Generally, it’s been a very positive thing, because I feel like there was this community that I was like, “I know I’m supposed to be a part of this community, but I can’t really put my chips on the table just now.” I felt that way for years, so it’s a sense of being welcomed. I haven’t had a lot of bad experiences on social media, to be honest.

Do you think you will burn out from using social media?

I think that the goodbye to social media post is a childish and pathetic thing. Like, I may rage-quit the forum, but I will try not to leave a goodbye post that settles all scores. I think that’s a really pathetic behavior. I also think in some ways, it’s kind of a way for people to boast about their offline life, and ultimately about their offline wealth. I don’t respect that. As far as needing to get distance from certain media here or there, or close an account, I’m actually planning on taking a few weeks away from this shit later on this summer. That’s more motivated by curiosity than anything else. I think that I have a pretty healthy and lighthearted engagement with social media, so it doesn’t really drag me in too much.


Slug Christ, 24, is an Atlanta rapper and a member of AWFUL Records.

When did you start using social media?

I’m just a product of the 21st century backwards dystopia. That’s all I gotta say about that.

What kinds of social media have you used in the course of being online?

A lot of them.

What kinds have you quit using?

MySpace, lol.

Has newfound fame changed the way you use social media? Does it make it more difficult to use Twitter for personal reasons?

Yeah, I mean nowadays people tell me to kill myself ‘cause of an eight-bar verse I freestyled, lol. But I’m the ocean, you can pollute me. But I’ll always be there.


Gail P., 52, is a homemaker in a small, rural Indiana town.

What got you started using social media?

I began using social media with a Xanga blog that our family shared. The older kids were high-school age and wanted to be on Xanga so we also started out there to be part of it and help keep them safe. The older two had their own separate blogs. I resisted Facebook for them and myself for quite a while fearing the time factor it would play in our lives, but when my oldest was heading to college she went onto Facebook and my next son followed pretty quickly, too.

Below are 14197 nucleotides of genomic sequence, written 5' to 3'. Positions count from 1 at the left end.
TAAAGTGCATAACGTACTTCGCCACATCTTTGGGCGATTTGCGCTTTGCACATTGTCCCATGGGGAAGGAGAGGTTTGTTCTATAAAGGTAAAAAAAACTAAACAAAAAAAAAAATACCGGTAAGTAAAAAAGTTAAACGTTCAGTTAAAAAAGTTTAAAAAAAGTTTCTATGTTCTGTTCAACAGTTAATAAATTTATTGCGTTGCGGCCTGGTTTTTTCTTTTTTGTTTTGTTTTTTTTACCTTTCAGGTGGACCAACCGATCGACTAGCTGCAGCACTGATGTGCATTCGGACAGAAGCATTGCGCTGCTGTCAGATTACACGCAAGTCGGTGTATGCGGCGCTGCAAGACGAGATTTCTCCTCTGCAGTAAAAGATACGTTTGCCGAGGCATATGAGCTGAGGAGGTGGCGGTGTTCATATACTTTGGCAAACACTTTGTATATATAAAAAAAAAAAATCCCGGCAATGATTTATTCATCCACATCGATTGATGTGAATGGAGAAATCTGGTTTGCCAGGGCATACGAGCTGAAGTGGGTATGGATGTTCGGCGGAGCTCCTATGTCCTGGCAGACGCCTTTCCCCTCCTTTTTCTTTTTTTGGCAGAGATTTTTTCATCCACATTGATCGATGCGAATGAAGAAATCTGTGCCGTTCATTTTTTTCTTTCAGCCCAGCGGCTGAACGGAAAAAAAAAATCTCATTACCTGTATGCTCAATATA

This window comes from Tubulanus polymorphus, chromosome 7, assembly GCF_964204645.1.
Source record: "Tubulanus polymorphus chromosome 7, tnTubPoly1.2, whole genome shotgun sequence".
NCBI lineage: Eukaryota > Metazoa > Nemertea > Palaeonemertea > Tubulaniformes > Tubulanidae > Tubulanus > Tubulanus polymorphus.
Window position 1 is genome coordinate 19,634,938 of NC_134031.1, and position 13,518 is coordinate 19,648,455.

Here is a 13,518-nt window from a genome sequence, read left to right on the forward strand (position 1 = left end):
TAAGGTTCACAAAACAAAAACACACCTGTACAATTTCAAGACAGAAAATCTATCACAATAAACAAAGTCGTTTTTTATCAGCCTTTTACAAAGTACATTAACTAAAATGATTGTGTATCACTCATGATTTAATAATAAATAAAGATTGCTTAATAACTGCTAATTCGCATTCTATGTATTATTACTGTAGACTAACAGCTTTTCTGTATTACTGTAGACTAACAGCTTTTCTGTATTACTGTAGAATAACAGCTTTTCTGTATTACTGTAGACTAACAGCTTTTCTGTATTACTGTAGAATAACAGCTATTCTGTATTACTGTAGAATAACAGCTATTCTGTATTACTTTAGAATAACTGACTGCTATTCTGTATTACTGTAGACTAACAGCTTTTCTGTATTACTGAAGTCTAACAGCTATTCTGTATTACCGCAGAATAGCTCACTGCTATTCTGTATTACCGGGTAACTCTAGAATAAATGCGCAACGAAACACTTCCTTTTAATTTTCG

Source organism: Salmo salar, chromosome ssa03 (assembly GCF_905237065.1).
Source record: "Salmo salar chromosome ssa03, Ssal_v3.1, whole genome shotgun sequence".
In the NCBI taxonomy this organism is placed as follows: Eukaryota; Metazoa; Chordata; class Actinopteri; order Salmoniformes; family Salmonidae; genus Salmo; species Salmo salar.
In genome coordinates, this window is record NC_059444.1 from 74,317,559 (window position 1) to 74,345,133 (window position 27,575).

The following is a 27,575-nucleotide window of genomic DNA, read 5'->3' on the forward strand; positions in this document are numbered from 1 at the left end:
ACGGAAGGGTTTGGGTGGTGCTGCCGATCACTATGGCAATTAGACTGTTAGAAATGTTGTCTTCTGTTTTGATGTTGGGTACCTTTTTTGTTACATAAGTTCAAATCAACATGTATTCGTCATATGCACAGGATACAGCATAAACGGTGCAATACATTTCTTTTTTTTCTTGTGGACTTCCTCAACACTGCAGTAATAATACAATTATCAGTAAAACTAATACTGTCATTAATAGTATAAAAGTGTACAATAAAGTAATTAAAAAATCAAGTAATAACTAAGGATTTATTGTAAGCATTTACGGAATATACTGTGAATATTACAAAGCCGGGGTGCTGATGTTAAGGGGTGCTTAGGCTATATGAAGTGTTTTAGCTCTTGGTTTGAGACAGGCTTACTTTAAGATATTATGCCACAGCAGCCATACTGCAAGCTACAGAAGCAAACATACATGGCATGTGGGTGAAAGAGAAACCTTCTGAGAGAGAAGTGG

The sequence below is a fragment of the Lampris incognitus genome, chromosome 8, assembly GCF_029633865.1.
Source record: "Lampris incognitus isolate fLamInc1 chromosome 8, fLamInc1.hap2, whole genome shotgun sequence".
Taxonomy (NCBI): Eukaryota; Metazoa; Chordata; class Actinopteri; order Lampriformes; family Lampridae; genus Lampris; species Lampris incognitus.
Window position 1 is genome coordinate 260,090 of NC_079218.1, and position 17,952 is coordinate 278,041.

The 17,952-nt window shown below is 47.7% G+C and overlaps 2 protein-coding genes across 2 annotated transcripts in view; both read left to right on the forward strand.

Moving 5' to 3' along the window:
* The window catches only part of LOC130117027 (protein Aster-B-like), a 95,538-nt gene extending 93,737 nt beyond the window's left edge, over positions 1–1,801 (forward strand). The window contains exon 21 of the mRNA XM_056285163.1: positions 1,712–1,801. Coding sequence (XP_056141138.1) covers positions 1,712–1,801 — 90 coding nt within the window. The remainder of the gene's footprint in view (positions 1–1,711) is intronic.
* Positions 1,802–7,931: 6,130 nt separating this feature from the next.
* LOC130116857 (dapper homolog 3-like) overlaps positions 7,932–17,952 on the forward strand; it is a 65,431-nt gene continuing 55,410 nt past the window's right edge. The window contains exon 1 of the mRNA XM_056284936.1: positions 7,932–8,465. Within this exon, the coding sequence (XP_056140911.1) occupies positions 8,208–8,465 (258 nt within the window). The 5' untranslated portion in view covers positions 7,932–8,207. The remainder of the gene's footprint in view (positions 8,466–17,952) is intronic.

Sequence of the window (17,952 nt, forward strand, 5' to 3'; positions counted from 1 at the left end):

What do you use now?

Facebook is where I keep connected with family and friends. We have high school, Navy, and previous church friends as well as seminary friends, missionaries, etc., that we keep in touch with. I come from a large extended family and some of my cousins and second cousins are also on Facebook. Folks use Facebook Messaging to get ahold of me quicker than email. I share stuff with my kids that live away from home, and I’m able to see some of what is going on in their lives—more so a few years ago—they’ve switched more to other forms of social media now.

As a Christian, especially as a pastor’s wife, I am very careful about what I share.

I also participate in a few specific groups related to homeschooling, my kids’ swimming, previous seminary wives. I’m able to share and encourage others and get and share information. I read blogs posts that people share, though I try not to get sucked into controversy and commenting too much. I find it helpful to see what others are reading and being influenced by even if I don’t agree with all that they are sharing.

Splitcoaststampers is where I enjoy a creative outlet. I have an account there that allows me to post pictures of cards and other projects that I make, and receive and give feedback. I participate in challenges and have been on design teams that make samples for the daily challenges as well as being a challenge hostess during an annual challenge for breast cancer awareness. I find lots of new ideas and the motivation to try them through this community. I also enjoy the camaraderie of fellow hobbyists, and exchange thoughts and ideas about trends in the hobby.

Pinterest can be a real time waster for me, but I find recipe and craft inspiration there. I also pin things I want to be able to find later.

One of the things I find most fulfilling is being able to keep track of the health situations of family and friends through Caring Bridge and the like. Being able to pray more specifically for these situations or to get involved in support in other ways is a real benefit to using these sites.

With my mother’s cancer situation, being able to write once rather than having to have multiple conversations over and over, repeating bad news, is a real plus as well.

Do you feel you are treated differently than the general population of social media users because of your identity?

As a Christian, especially as a pastor’s wife, I am very careful about what I share. I once linked an article that I later found to be false, and it caused me to be way more careful to check things out before sharing. I also feel a responsibility that I’m identified with whomever or whatever I’m linking or even liking.

Do you think you will burn out from using social media?

I go through seasons with my use of social media and have certainly had times where I’ve been much more active than I am at present. I grow tired of the extreme positions and lack of tolerance for differing opinions, and have times where I wish social media weren’t such a big part of life, but it seems here to stay and so I’ll stay with it too.